Mathematics Stack Exchange is a question and answer site for people studying math at any level and professionals in related fields. Join them; it only takes a minute:

Sign up
Here's how it works:
  1. Anybody can ask a question
  2. Anybody can answer
  3. The best answers are voted up and rise to the top

I'm going through Wallace Clarke Boyden's A First Book in Algebra, and there's a section on finding the square root of a perfect square polynomial, eg. $4x^2-12xy+9y^2=(2x-3y)^2$. He describes an algorithm for finding the square root of such a polynomial when it's not immediately apparent, but despite my best efforts, I find the language indecipherable. Can anyone clarify the process he's describing? The example I'm currently wrestling with is $x^6-2x^5+5x^4-6x^3+6x^2-4x+1$.

It's a lot of language to parse, but if anyone wants to take a stab at it, here's the original text:

To find the square root of a polynomial, arrange the terms with reference to the powers of some number; take the square root of the first term of the polynomial for the first term of the root, and subtract its square from the polynomial; divide the first term of the remainder by twice the root found for the next term of the root, and add the quotient to the trial divisor; multiply the complete divisor by the second term of the root, and subtract the product from the remainder. If there is still a remainder, consider the root already found as one term, and proceed as before.

I did some hunting online but didn't turn up anything useful. Is it possible this is an outdated method that's been abandoned for something cleaner?

share|cite|improve this question
+1 -- that passage is completely opaque. – 6005 Jul 6 at 16:51
up vote 7 down vote accepted

It's just saying start with the highest degree and work down. This may not be the fastest but will work or tell you that the thing is not really a square. So, begin with $x^3,$ since the square must be $x^6$ and we get one free choice, $\pm x^3.$ Next, $(x^3 + A x^2)^2 = x^6 + 2 A x^5 + \mbox{more}.$ So $2A = -2, A = -1.$

Alright, $(x^3 -x^2 + B x)^2 = x^6 - 2 x^5 + (2B+1)x^4 + \mbox{more}.$ So $2B+1 = 5$ and $B=2.$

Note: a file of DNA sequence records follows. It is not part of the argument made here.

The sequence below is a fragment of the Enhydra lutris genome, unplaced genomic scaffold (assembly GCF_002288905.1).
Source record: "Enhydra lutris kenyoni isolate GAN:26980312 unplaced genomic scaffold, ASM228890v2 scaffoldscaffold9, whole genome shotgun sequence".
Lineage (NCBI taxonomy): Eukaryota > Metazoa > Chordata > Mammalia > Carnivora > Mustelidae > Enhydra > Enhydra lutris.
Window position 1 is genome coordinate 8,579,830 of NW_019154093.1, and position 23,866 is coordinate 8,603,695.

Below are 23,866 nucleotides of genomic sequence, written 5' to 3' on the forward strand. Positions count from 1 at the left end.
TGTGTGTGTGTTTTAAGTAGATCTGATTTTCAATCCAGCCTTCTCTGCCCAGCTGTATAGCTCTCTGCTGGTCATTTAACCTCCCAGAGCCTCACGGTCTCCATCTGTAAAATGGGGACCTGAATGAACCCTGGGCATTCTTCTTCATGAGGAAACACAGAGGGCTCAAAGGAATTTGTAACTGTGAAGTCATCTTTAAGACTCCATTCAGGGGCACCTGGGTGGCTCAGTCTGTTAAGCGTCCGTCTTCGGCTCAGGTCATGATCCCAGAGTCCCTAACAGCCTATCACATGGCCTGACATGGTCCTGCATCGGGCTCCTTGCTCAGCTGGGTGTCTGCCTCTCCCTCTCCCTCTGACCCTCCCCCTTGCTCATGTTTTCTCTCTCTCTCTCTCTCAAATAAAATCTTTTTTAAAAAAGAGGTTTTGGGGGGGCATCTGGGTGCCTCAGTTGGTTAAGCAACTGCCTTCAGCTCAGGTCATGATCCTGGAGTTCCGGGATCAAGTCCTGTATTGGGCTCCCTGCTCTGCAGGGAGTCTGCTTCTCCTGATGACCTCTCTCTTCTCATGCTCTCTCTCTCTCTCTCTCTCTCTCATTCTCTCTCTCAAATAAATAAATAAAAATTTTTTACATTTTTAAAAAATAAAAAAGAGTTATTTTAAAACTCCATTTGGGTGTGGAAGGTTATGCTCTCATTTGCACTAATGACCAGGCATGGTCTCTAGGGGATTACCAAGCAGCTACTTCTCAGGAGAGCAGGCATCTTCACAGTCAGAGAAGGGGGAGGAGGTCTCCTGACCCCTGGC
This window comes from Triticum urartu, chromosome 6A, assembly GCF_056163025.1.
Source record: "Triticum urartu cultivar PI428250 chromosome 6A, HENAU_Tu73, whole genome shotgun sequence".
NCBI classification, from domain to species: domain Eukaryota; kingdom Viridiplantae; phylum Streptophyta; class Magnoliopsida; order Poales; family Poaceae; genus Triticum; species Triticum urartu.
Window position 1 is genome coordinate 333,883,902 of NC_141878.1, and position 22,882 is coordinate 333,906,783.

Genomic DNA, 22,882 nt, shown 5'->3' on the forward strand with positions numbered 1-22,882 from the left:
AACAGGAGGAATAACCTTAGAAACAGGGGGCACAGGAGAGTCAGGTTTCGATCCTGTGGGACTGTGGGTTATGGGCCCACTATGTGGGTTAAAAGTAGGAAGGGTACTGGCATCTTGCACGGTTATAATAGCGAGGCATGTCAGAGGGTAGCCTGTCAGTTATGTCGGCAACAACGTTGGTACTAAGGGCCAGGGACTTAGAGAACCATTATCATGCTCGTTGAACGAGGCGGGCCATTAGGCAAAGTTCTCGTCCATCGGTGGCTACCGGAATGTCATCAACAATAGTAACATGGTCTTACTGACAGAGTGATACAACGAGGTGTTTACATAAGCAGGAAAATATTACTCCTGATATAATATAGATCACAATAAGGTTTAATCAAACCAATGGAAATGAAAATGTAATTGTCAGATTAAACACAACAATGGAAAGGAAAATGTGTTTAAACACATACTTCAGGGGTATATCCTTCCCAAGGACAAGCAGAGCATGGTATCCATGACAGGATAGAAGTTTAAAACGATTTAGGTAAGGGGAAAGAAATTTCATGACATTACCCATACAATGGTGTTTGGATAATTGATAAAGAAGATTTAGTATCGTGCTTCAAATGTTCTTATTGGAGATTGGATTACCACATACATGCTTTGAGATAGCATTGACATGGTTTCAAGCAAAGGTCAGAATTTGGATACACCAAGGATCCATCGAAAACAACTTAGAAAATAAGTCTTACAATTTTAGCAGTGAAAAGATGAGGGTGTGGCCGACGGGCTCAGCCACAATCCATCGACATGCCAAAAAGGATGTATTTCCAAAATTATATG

Finally $(x^3 - x^2 + 2 x + C)^2 = x^6 - 2 x^5 + 5 x^4 +(2C -4)x^3 + \mbox{more}.$ So $2C-4 = -6$ and $C=-1.$

Then check $$ (x^3 - x^2 + 2 x -1)^2 = x^6 - 2 x^5 +5 x^4 - 6 x^3 + 6 x^2 - 4 x + 1. $$ So it worked.

share|cite|improve this answer
Nice, thanks. I take it the $2A$, $2B+1$, $2C-4$ are the polynomial coefficients, like something akin to the binomial coefficients (but more terms, obviously)? – ivan Mar 8 '13 at 5:31
@ivan, I deliberately solved one at a time for $A,B,C.$ If I were to take $(x^3 + A x^2 + B x + C )^2$ I would get mixtures of the letters $A,B,C$ in the outcome. My way it is not necessary to worry about those mixtures. – Will Jagy Mar 8 '13 at 5:35
Oh cool! I actually get it now :) – ivan Mar 8 '13 at 5:52

If you know that the polynomial is a perfect square, then the square root algorithm works. For example

$$\sqrt{x^6 - 6x^5 + 17x^4 - 36x^3 + 52x^2 - 48x + 36}$$

\begin{array}{lcccccccccccccc} &&x^3 && -3x^2 && +4x && -6\\ &&---&---&---&---&---&---&---\\ x^3 &|& x^6 & -6x^5 & +17x^4 & -36x^3 & +52x^2 & -48x & +36\\ && x^6\\ &&---&---&---\\ &&& -6x^5 & +17x^4 \\ (2)x^3-3x^2 &|& &-6x^5 &+9x^4\\ &&&---&---&---&---\\ &&&& +8x^4 &-36x^3 &+52x^2\\ (2)x^3-(2)3x^2+ 4x &|&&&+8x^4 &-24x^3 &+16x^2\\ &&&&---&---&---&---&---\\ &&&& &-12x^3 &+36x^2 &-48x &+36\\ (2)x^3-(2)3x^2+ (2)4x - 6&|&&&& -12x^3 &+36x^2 &-48x &+36\\ &&&&&---&---&---&---\\ \end{array}

$\text{STEP}\;1.\qquad$ Compute the square root of the leading term (x^6) and divide as shown.

$\text{STEP}\;2.\qquad$ Subtract and bring down the next two terms.

$\text{STEP}\;3.\qquad$ Double the currently displayed quotient $(x^3 \to (2)x^3)$ Then add a new term, $X$, $\phantom{\text{STEP}\;3.}\qquad$ to the quotient such that $X(2x^3 + X)$ will remove the first term, $(-6x^5)$, in the $\phantom{\text{STEP}\;3.}\qquad$ current partial remainder.

$\text{STEP}\;4.\qquad$ Repeat steps $2$ and $3$ until done.

share|cite|improve this answer

Your Answer


By posting your answer, you agree to the privacy policy and terms of service.

Not the answer you're looking for? Browse other questions tagged or ask your own question.